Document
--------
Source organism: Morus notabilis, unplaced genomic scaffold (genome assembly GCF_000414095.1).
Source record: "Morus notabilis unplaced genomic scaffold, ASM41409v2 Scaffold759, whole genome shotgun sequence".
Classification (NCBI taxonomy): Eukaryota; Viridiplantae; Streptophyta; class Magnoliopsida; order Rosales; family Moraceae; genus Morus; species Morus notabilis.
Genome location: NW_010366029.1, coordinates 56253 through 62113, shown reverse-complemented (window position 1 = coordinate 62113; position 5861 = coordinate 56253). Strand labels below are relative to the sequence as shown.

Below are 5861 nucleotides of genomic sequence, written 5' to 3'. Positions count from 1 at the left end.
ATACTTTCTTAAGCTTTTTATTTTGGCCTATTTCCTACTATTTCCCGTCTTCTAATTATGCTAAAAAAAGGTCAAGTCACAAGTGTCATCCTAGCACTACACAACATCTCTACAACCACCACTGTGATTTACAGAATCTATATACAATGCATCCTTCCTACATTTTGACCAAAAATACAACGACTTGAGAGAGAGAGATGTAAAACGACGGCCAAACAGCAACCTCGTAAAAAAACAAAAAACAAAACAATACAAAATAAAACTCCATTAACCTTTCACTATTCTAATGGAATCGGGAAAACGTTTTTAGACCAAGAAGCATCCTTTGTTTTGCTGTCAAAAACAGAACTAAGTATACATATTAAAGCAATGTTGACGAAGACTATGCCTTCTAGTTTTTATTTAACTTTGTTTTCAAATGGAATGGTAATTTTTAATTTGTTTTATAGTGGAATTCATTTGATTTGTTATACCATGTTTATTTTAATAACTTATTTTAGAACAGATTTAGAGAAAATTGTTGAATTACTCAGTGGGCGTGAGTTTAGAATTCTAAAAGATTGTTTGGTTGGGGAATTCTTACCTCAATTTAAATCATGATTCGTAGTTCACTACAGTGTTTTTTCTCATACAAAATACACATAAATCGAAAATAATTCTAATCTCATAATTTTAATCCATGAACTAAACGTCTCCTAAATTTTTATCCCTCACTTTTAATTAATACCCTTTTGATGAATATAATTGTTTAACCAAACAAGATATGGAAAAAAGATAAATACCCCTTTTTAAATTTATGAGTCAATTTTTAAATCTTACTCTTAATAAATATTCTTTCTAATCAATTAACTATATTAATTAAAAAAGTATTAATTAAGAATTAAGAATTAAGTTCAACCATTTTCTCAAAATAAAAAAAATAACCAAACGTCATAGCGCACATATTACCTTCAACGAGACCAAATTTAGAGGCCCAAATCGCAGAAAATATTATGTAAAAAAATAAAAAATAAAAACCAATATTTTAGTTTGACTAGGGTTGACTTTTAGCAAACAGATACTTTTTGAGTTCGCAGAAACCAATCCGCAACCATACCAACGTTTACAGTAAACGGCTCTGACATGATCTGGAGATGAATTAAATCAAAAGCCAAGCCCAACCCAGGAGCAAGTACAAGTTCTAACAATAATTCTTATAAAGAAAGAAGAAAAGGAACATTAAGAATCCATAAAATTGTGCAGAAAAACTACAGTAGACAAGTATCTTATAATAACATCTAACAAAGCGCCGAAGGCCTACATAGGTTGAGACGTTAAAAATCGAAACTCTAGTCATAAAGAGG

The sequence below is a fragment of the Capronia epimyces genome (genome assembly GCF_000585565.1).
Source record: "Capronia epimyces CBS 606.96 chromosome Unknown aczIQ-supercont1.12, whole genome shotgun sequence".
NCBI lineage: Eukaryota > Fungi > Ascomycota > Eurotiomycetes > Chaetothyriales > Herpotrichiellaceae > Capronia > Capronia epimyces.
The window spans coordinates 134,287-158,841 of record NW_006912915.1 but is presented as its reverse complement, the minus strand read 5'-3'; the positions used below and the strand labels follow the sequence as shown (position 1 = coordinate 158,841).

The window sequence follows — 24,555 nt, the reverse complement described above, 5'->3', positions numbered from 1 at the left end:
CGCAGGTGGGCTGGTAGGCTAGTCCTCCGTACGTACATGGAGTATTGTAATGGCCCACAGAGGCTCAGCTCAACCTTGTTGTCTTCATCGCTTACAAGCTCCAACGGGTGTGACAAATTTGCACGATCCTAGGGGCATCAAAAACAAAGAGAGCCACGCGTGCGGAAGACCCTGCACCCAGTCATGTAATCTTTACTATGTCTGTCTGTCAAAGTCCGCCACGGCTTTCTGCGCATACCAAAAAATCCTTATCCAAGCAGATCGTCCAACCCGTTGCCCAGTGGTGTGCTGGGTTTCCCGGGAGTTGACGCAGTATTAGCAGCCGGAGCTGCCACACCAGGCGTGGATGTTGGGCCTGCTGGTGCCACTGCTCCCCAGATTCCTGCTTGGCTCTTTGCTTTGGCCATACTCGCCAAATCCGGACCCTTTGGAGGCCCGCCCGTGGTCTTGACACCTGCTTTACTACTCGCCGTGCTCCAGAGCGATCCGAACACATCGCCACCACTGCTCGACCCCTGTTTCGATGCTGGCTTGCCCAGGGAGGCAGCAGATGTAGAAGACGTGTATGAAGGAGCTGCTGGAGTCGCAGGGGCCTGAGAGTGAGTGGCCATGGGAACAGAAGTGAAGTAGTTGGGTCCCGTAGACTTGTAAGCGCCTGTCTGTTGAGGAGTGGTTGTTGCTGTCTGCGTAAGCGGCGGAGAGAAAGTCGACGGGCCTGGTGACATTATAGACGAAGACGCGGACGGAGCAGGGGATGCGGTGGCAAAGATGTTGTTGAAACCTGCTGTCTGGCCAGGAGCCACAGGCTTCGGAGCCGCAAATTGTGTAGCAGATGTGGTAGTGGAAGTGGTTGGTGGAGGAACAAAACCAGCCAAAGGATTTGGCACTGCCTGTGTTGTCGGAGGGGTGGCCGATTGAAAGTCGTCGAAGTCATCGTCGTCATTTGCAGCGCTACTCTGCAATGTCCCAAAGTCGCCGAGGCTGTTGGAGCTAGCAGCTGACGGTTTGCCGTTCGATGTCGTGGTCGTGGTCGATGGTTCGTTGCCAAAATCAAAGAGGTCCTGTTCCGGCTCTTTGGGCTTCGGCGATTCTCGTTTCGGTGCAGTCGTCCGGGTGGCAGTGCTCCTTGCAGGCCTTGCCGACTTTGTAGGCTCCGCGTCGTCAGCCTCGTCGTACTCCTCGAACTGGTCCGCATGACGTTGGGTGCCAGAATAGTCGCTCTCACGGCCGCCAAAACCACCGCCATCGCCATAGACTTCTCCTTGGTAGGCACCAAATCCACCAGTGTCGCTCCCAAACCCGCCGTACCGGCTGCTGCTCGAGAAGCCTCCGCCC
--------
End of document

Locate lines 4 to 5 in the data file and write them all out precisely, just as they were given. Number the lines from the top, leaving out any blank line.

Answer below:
Genome location: NW_010366029.1, coordinates 56253 through 62113, shown reverse-complemented (window position 1 = coordinate 62113; position 5861 = coordinate 56253). Strand labels below are relative to the sequence as shown.

Below are 5861 nucleotides of genomic sequence, written 5' to 3'. Positions count from 1 at the left end.